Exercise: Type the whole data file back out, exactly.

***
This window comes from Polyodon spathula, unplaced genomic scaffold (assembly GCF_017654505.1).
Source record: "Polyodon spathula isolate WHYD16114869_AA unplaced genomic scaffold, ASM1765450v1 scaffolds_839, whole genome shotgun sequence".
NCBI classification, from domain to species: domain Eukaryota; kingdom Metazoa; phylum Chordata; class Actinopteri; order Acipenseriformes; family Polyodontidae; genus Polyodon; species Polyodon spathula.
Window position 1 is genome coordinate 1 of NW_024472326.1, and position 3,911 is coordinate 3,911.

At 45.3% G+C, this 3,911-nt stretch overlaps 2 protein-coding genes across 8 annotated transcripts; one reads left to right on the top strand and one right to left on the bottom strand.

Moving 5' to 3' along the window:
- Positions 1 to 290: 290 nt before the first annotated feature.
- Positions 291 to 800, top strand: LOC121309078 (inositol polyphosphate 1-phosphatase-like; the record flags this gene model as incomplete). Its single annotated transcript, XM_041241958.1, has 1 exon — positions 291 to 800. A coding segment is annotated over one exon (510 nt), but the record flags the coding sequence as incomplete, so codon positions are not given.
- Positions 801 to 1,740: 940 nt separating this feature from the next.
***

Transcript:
This window comes from Polyodon spathula, unplaced genomic scaffold (assembly GCF_017654505.1).
Source record: "Polyodon spathula isolate WHYD16114869_AA unplaced genomic scaffold, ASM1765450v1 scaffolds_839, whole genome shotgun sequence".
NCBI classification, from domain to species: domain Eukaryota; kingdom Metazoa; phylum Chordata; class Actinopteri; order Acipenseriformes; family Polyodontidae; genus Polyodon; species Polyodon spathula.
Window position 1 is genome coordinate 1 of NW_024472326.1, and position 3,911 is coordinate 3,911.

At 45.3% G+C, this 3,911-nt stretch overlaps 2 protein-coding genes across 8 annotated transcripts; one reads left to right on the top strand and one right to left on the bottom strand.

Moving 5' to 3' along the window:
- Positions 1 to 290: 290 nt before the first annotated feature.
- Positions 291 to 800, top strand: LOC121309078 (inositol polyphosphate 1-phosphatase-like; the record flags this gene model as incomplete). Its single annotated transcript, XM_041241958.1, has 1 exon — positions 291 to 800. A coding segment is annotated over one exon (510 nt), but the record flags the coding sequence as incomplete, so codon positions are not given.
- Positions 801 to 1,740: 940 nt separating this feature from the next.